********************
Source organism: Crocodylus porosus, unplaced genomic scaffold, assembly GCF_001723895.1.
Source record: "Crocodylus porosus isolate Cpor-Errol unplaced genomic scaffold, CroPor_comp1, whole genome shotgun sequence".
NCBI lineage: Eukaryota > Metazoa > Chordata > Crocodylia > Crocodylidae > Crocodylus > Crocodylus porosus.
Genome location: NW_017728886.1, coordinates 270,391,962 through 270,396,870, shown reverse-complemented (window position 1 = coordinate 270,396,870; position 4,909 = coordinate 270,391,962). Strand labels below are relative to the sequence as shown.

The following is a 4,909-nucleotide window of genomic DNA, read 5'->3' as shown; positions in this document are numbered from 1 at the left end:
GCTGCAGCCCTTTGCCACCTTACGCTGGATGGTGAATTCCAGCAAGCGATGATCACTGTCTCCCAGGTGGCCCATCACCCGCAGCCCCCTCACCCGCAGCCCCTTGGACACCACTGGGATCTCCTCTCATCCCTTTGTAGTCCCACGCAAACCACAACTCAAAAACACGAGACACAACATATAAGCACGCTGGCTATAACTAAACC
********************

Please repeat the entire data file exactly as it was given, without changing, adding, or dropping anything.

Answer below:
Source organism: Crocodylus porosus, unplaced genomic scaffold, assembly GCF_001723895.1.
Source record: "Crocodylus porosus isolate Cpor-Errol unplaced genomic scaffold, CroPor_comp1, whole genome shotgun sequence".
NCBI lineage: Eukaryota > Metazoa > Chordata > Crocodylia > Crocodylidae > Crocodylus > Crocodylus porosus.
Genome location: NW_017728886.1, coordinates 270,391,962 through 270,396,870, shown reverse-complemented (window position 1 = coordinate 270,396,870; position 4,909 = coordinate 270,391,962). Strand labels below are relative to the sequence as shown.

The following is a 4,909-nucleotide window of genomic DNA, read 5'->3' as shown; positions in this document are numbered from 1 at the left end:
GCTGCAGCCCTTTGCCACCTTACGCTGGATGGTGAATTCCAGCAAGCGATGATCACTGTCTCCCAGGTGGCCCATCACCCGCAGCCCCCTCACCCGCAGCCCCTTGGACACCACTGGGATCTCCTCTCATCCCTTTGTAGTCCCACGCAAACCACAACTCAAAAACACGAGACACAACATATAAGCACGCTGGCTATAACTAAACC